Leong: I think that, from the data I know from a few years ago, 80-90% of the advanced drugs in China now are imported. China would definitely need to develop its own drugs. My view is that this technology of tissue on a chip can have a great impact on drug development. The human tissue on a chip that I am talking about cannot completely replace animal study, that we still have to do animal study, but it is much better than the cell culture that we are doing now. The cell culture now is 2D, but cells in our body are 3D. At least using this kind of tissue to do cell culture will be much better. Although it can’t completely replace animal study, it has a higher predictive power.

Another major shortcoming in drug development nowadays is that it is done in rats, rabbits and dogs. Their responses are different from those of human beings, and there is a big difference. Now we use human cells and human tissues, it is closer to the human response and has a higher predictive power. The success rate may be a little higher, but even if it is just a little higher, it is already a significant developmental cost.

Now that we have this technology, China can apply it and develop its own drugs without being restricted by imports, which is particularly necessary for China. My view is that, for example, in the development of telecommunications, China has skipped the whole generation of ground lines, from having very few telephones, to suddenly go completely wireless. China is very lucky because it has skipped a lot of generations. I think it is also possible to do the same thing in this case, to skip a lot of the traditional steps in drug development and to use human mimicking tissues.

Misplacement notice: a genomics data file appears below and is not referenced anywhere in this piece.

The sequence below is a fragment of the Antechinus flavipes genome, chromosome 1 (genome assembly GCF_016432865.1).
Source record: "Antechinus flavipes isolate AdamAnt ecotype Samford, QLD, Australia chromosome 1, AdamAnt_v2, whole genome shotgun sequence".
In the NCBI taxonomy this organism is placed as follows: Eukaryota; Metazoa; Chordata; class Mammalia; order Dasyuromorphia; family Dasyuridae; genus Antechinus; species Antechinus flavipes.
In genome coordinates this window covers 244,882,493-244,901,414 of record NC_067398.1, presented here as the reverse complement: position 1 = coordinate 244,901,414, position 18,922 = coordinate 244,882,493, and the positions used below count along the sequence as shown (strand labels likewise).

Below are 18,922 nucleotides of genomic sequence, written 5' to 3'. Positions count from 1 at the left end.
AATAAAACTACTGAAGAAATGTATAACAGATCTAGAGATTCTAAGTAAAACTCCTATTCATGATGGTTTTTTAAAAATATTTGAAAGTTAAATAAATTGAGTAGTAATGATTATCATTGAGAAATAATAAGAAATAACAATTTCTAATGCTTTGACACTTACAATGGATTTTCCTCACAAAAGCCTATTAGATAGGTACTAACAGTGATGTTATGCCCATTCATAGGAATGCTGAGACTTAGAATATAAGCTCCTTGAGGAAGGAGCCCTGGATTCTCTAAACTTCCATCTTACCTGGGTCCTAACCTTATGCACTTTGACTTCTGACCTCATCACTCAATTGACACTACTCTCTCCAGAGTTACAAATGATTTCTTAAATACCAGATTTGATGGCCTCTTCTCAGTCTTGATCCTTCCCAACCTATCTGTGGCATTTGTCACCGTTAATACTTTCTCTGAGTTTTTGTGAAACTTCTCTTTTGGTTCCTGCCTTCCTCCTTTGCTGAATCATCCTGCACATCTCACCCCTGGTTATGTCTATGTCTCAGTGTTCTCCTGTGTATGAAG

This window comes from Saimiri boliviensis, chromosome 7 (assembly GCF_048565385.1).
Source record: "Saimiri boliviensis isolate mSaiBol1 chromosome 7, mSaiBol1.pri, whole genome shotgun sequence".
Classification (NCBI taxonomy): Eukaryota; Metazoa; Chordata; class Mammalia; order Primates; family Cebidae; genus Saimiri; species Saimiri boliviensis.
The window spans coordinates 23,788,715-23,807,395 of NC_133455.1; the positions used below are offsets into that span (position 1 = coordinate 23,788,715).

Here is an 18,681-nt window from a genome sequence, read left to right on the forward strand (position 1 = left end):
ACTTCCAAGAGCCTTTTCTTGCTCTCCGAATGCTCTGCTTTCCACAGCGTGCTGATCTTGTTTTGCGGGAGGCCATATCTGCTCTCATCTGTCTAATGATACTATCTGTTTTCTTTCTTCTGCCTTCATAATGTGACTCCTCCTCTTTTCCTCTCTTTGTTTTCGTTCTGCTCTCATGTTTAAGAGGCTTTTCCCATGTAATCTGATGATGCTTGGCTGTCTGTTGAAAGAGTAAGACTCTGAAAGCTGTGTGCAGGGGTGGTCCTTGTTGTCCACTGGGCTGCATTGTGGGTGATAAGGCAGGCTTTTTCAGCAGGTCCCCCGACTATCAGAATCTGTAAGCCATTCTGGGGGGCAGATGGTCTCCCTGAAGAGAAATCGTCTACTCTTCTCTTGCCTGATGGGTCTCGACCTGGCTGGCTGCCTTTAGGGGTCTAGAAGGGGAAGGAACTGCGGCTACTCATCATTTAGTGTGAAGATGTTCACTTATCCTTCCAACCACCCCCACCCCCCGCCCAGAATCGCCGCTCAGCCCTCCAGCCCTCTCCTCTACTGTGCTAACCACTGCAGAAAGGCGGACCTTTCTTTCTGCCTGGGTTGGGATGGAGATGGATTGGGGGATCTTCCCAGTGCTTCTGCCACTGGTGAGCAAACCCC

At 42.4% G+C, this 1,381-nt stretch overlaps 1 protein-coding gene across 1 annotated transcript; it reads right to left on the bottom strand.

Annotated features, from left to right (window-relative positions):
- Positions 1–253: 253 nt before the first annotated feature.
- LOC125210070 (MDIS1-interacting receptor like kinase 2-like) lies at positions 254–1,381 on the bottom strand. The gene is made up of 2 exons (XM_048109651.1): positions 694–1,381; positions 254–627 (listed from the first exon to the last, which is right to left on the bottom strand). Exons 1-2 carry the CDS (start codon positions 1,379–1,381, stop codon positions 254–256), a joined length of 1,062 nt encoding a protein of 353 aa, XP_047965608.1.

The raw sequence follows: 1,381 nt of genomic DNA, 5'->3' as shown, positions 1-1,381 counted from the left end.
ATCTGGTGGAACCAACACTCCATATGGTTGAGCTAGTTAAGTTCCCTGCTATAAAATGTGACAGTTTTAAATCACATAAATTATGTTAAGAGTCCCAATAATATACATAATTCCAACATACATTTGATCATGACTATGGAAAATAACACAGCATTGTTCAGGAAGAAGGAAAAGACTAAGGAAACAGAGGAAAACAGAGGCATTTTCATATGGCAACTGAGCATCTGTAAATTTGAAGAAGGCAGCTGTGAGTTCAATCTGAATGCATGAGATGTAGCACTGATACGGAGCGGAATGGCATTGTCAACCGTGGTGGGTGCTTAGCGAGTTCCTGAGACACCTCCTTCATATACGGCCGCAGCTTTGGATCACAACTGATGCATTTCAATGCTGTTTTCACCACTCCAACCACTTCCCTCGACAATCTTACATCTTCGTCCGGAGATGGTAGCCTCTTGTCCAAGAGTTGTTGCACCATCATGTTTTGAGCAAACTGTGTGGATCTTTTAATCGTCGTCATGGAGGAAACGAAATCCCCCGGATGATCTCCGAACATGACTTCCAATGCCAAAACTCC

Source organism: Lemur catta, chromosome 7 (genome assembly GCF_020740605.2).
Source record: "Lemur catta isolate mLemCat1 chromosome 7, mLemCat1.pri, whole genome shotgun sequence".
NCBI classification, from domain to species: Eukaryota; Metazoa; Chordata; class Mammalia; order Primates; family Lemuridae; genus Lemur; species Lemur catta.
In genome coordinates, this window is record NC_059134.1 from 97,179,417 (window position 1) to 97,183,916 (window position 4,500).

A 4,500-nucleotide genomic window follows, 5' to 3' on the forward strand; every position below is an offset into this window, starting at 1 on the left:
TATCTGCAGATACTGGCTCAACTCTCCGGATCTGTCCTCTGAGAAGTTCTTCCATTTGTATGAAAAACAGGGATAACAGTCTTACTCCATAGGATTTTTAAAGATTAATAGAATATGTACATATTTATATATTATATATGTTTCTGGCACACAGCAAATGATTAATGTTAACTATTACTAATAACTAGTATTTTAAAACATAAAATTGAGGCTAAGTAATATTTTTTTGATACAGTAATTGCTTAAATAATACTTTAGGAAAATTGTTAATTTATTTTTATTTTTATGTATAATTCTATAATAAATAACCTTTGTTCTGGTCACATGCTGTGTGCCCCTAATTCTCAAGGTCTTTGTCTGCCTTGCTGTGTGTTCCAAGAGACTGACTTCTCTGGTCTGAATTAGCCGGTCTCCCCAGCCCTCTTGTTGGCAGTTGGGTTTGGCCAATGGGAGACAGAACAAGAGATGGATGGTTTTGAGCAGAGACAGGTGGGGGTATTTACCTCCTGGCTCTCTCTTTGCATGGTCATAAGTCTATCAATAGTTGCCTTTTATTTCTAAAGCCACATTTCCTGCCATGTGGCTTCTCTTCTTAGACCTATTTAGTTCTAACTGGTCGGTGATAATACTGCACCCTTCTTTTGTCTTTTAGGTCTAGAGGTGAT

According to your observation, what is the level of development of biomedical research in the Mainland?

Leong: The level is quite high. The scope of biomedical research is very wide and there are many aspects. One of the topics is called nanomedicine, that is, to encapsulate drugs into nanoparticles, which can improve drug efficacy and reduce toxicity. In fact, in nanomedicine, China is now leading the world, in both quantity and can match the best in the world. Working with them, I feel that the students are very diligent and the professors are very smart.

In terms of biomedical sciences, the University of Macau also has a weakness because it does not have its own medical school and cannot cooperate with a good hospital

You are a Distinguished Visiting Scholar at the Institute of Chinese Medical Sciences of UM in 2019. What do you think is the current level of biomedical research at the University of Macau?

Leong: It’s very good. I think the resources are good, the physical environment is good, the leadership is good. I think the only thing that is more difficult is that the history is still relatively short anyway, and it is still difficult to attract the best students, and it is still a challenge. In terms of biomedical sciences, the University of Macau also has a weakness because it does not have its own medical school and cannot cooperate with a good hospital, which makes it more difficult. But with smart professors and smart students, I guess it is a matter of time to catch up.

Complexo de Cuidados de Saúde das Ilhas — Centro Médico de Macau do Peking Union Medical College Hospital will be opened soon. Do you think UMAC can cooperate with this hospital?

Leong: Yes. Now Macau has a great advantage, they have very good funding in the Greater Bay Area, and professors in Macau can get resources to do research in this area.

If Macau wants to make more progress in scientific research, what would you suggest?

Leong: There may be a need for more investment in infrastructure, for example, in biomedical research, which requires a lot of animal studies, or rapid access to biochemical materials. Better access to these resources will facilitate and help accelerate biomedical research.